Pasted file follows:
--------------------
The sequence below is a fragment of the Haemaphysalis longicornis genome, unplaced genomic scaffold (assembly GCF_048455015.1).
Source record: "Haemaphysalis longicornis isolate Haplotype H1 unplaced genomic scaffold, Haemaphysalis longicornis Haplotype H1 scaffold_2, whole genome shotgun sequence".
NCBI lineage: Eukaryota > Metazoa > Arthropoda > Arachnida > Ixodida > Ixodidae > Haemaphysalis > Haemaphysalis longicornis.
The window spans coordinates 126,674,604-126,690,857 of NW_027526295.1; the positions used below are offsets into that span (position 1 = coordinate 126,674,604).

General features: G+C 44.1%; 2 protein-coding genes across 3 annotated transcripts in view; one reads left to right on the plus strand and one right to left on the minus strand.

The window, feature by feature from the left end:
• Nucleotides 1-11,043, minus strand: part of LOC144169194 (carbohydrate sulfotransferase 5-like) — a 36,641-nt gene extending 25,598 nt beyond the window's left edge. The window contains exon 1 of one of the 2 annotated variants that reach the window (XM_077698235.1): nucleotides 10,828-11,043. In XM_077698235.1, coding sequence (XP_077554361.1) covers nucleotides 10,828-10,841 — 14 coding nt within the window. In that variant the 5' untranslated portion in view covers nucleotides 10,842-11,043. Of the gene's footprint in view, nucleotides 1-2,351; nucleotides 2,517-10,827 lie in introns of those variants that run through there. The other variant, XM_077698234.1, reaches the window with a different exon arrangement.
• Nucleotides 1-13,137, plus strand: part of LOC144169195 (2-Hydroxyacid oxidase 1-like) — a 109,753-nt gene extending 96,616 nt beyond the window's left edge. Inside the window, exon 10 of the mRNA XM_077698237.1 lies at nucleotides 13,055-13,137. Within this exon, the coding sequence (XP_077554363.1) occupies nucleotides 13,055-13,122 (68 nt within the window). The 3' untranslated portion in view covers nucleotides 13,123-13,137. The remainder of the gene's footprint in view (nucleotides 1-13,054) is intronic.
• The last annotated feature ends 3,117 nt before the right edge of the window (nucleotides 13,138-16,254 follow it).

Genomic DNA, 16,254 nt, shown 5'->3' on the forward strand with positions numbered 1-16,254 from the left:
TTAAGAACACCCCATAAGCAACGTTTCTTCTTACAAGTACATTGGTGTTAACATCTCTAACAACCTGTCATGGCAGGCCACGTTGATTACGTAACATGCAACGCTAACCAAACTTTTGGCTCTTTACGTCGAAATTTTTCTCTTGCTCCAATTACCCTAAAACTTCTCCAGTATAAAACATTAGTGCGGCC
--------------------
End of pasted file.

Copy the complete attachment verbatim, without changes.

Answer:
The sequence below is a fragment of the Haemaphysalis longicornis genome, unplaced genomic scaffold (assembly GCF_048455015.1).
Source record: "Haemaphysalis longicornis isolate Haplotype H1 unplaced genomic scaffold, Haemaphysalis longicornis Haplotype H1 scaffold_2, whole genome shotgun sequence".
NCBI lineage: Eukaryota > Metazoa > Arthropoda > Arachnida > Ixodida > Ixodidae > Haemaphysalis > Haemaphysalis longicornis.
The window spans coordinates 126,674,604-126,690,857 of NW_027526295.1; the positions used below are offsets into that span (position 1 = coordinate 126,674,604).

General features: G+C 44.1%; 2 protein-coding genes across 3 annotated transcripts in view; one reads left to right on the plus strand and one right to left on the minus strand.

The window, feature by feature from the left end:
• Nucleotides 1-11,043, minus strand: part of LOC144169194 (carbohydrate sulfotransferase 5-like) — a 36,641-nt gene extending 25,598 nt beyond the window's left edge. The window contains exon 1 of one of the 2 annotated variants that reach the window (XM_077698235.1): nucleotides 10,828-11,043. In XM_077698235.1, coding sequence (XP_077554361.1) covers nucleotides 10,828-10,841 — 14 coding nt within the window. In that variant the 5' untranslated portion in view covers nucleotides 10,842-11,043. Of the gene's footprint in view, nucleotides 1-2,351; nucleotides 2,517-10,827 lie in introns of those variants that run through there. The other variant, XM_077698234.1, reaches the window with a different exon arrangement.
• Nucleotides 1-13,137, plus strand: part of LOC144169195 (2-Hydroxyacid oxidase 1-like) — a 109,753-nt gene extending 96,616 nt beyond the window's left edge. Inside the window, exon 10 of the mRNA XM_077698237.1 lies at nucleotides 13,055-13,137. Within this exon, the coding sequence (XP_077554363.1) occupies nucleotides 13,055-13,122 (68 nt within the window). The 3' untranslated portion in view covers nucleotides 13,123-13,137. The remainder of the gene's footprint in view (nucleotides 1-13,054) is intronic.
• The last annotated feature ends 3,117 nt before the right edge of the window (nucleotides 13,138-16,254 follow it).

Genomic DNA, 16,254 nt, shown 5'->3' on the forward strand with positions numbered 1-16,254 from the left:
TTAAGAACACCCCATAAGCAACGTTTCTTCTTACAAGTACATTGGTGTTAACATCTCTAACAACCTGTCATGGCAGGCCACGTTGATTACGTAACATGCAACGCTAACCAAACTTTTGGCTCTTTACGTCGAAATTTTTCTCTTGCTCCAATTACCCTAAAACTTCTCCAGTATAAAACATTAGTGCGGCC